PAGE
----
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Nov 29, 2015 9:22 PM CST
As I accumulated the long wish list, I looked at photos from multiple places. From all over the net. Newer varieties, as was pointed out, don't show too many photos. As they get older and distributed widely, there were more choices. If I decided a daylily made the wish list, then I'd select one of the photos and add it to the wish list file, but I didn't make any effort to keep up with the 'source' of the borrowed photo. That wish file still exists. I add to it from time to time, but not as often as I'm tempted. When I purchase a plant from the wish list, I move the photo to another file listing the daylilies I've acquired and wait for the plant to bloom. The photos serve as a reference for why the plant is on the list and as a reference for ascertaining that I really received the correct named variety. Mistakes happen at times. What surprised me is how well the 'borrowed' photo matches what I see when the plants bloom for me. For myself, internet shopping has been successful. Which is good because I'm not going to be able to see many blooming otherwise. Also, I don't mind taking risks with plants to see if they will grow for me. All that said, though, there are some photos that I used that are in the ATP Database. I don't think that was my source for most, but quite a few are there. So here are some pairs - my 'borrowed' and how mine compared when it bloomed.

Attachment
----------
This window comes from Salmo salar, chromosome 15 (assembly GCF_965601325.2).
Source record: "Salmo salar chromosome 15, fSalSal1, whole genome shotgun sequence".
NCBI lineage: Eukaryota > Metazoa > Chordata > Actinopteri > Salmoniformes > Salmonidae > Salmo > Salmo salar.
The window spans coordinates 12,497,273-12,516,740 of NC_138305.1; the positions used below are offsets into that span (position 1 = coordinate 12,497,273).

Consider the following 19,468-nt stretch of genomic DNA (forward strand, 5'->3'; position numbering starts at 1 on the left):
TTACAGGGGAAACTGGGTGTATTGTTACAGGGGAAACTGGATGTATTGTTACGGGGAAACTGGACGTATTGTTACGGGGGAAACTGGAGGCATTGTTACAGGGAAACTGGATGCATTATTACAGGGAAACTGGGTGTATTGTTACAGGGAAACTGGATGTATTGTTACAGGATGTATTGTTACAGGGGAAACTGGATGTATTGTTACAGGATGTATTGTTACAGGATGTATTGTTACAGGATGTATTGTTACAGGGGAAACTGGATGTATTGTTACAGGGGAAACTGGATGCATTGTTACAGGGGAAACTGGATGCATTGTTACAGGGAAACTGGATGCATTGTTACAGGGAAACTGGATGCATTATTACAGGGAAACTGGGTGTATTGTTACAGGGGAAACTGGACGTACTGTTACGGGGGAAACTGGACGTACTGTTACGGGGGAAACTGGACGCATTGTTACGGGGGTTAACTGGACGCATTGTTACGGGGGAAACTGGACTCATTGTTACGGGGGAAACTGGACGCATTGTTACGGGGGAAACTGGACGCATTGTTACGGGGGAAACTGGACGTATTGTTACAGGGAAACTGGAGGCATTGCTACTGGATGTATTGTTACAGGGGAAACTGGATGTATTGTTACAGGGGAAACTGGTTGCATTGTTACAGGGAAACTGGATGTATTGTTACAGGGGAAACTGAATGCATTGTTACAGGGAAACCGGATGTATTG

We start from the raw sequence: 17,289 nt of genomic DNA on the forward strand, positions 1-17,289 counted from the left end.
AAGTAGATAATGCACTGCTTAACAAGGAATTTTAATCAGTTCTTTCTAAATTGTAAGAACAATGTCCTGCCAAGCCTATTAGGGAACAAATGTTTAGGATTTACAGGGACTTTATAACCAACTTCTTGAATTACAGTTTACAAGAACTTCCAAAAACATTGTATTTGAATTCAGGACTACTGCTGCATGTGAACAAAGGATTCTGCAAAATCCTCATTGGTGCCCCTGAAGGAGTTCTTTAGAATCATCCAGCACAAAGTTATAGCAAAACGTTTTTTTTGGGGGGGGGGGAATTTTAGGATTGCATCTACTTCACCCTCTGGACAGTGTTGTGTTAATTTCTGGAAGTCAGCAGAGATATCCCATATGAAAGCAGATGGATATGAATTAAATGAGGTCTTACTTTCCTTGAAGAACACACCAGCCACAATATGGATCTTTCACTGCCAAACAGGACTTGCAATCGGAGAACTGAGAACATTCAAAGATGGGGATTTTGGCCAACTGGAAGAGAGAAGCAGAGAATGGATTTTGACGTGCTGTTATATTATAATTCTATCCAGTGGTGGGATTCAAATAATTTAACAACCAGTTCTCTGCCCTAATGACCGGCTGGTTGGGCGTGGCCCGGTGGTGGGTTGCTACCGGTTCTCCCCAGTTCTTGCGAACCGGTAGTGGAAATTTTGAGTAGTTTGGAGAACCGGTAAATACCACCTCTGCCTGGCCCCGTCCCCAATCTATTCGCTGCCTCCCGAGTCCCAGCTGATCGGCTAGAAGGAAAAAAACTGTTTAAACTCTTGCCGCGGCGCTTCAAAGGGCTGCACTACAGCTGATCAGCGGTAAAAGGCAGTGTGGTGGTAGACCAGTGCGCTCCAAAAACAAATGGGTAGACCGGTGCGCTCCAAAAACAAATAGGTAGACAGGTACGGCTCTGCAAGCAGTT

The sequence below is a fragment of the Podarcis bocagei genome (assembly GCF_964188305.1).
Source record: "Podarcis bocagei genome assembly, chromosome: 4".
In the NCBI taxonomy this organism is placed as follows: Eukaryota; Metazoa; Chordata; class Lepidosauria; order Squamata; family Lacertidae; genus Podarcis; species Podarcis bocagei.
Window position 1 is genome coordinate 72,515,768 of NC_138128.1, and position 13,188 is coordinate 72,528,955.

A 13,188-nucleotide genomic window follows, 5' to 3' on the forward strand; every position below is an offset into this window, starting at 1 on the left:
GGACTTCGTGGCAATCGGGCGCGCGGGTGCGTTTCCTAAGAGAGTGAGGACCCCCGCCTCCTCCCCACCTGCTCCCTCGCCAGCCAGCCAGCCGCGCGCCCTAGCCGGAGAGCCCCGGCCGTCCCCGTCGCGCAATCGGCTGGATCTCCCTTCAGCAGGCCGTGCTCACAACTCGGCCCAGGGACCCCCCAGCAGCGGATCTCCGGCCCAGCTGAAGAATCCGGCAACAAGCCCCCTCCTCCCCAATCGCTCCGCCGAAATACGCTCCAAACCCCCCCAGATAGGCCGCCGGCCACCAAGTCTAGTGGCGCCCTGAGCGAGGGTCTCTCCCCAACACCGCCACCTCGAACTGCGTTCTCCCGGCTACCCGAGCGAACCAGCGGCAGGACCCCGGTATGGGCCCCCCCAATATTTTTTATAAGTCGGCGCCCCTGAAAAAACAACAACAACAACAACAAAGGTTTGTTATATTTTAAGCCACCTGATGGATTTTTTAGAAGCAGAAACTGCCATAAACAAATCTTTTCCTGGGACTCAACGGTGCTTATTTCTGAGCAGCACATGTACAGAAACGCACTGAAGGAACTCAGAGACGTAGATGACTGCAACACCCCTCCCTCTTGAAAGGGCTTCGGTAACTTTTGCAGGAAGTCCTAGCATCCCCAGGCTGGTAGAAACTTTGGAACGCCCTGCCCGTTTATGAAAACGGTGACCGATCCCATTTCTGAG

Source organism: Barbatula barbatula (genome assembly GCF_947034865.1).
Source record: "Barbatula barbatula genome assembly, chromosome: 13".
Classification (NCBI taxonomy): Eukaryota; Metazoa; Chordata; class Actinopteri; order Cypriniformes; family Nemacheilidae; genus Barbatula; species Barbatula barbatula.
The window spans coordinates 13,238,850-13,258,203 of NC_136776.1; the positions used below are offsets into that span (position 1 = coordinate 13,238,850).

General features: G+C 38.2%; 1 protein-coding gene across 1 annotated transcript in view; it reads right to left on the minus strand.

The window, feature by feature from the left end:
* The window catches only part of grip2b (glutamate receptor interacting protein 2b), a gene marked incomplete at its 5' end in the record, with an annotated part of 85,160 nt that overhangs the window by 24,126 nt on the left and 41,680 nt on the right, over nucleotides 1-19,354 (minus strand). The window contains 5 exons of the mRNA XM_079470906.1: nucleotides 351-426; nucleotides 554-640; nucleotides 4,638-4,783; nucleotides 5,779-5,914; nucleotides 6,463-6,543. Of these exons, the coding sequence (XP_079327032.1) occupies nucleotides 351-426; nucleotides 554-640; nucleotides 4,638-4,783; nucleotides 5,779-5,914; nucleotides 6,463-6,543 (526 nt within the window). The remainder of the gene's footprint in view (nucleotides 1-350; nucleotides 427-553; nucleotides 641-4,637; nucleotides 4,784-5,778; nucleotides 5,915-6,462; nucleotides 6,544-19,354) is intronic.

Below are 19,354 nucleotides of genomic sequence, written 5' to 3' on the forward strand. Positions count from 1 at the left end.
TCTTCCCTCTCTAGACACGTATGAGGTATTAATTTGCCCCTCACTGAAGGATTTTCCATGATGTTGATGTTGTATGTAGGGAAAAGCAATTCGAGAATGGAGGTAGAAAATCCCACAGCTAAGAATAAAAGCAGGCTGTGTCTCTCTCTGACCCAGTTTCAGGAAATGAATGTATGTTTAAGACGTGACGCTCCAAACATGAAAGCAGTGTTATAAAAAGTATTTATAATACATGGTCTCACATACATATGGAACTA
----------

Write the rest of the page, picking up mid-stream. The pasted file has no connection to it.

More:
It's the identical photo, but my 'borrowed' photo came from somewhere else. Where the database photo has 'TCH', the one I borrowed spells out 'GREY WITCH'.
Bright Texas sun makes the photo more pink. Shade photos don't look as pink and match the 'borrowed' photo better.
A lot of hybridizers and commercial gardens generously allow their photos to be added to the ATP Database. That helps the database. I'll leave it up to you folks to decide if the web shopping is working well enough or not.
EDIT, EDIT!! I think my post shouldn't be in this thread at all now that I think about it. I just responded to Larry. I certainly am not regretting any of these purchases. @Char can this be moved to it's own thread? Maybe along with Larry's question? Call it 'shopping for daylilies using virtual photos' or 'no regrets - virtual daylily shopping' or something!
Hazel Crest, IL (Zone 5b)
There's a place of quiet rest !
Nov 29, 2015 10:27 PM CST
|Heavenly Angel Ice does well here.|
Laura Harwood didn't like her initial spot so she was moved and is now doing well.
Royal Celebration should have been given that same chance. Sent the royalty to another garden. Time will tell.
I also save pics of plants that I bought and as soon as they bloom in my garden they are deleted.
"Life as short as it is, is amazing isn't it ?" Michael Burton
"Be your best you".
Nov 30, 2015 6:46 AM CST
|Don, I do the same as you. When I have a list of possibles, I gather actual pics (between google and ATP) and then try to make a decision using the parentage of each selection. Hoping this cuts down on the "ones that fail to thrive". I'll keep you posted.|
Nov 30, 2015 6:49 AM CST
|The question Larry posted was....|
The original thread these three posts were in can be found here....
The thread "Your most regrettable daylily purchase... what was it?" in Daylilies forum
You have done very well with your purchases Donald! Your images and the "borrowed" ones look very close in each example.
Nov 30, 2015 6:52 AM CST
|@Char. Thanks for moving the post. It was moving in the opposite direction of the thread title .|
Nov 30, 2015 7:15 AM CST
|Most look pretty close to what I would expect, I bought collections for several years and seldom did I ever get a daylily bloom that looked exactly like the hybridizers photo, although most were close enough to make me happy. As you can see from the Data Base there are so many different conditions when taking photos that it's almost impossible to get to photos of the same daylily taken in different places by two different people to look exactly alike.|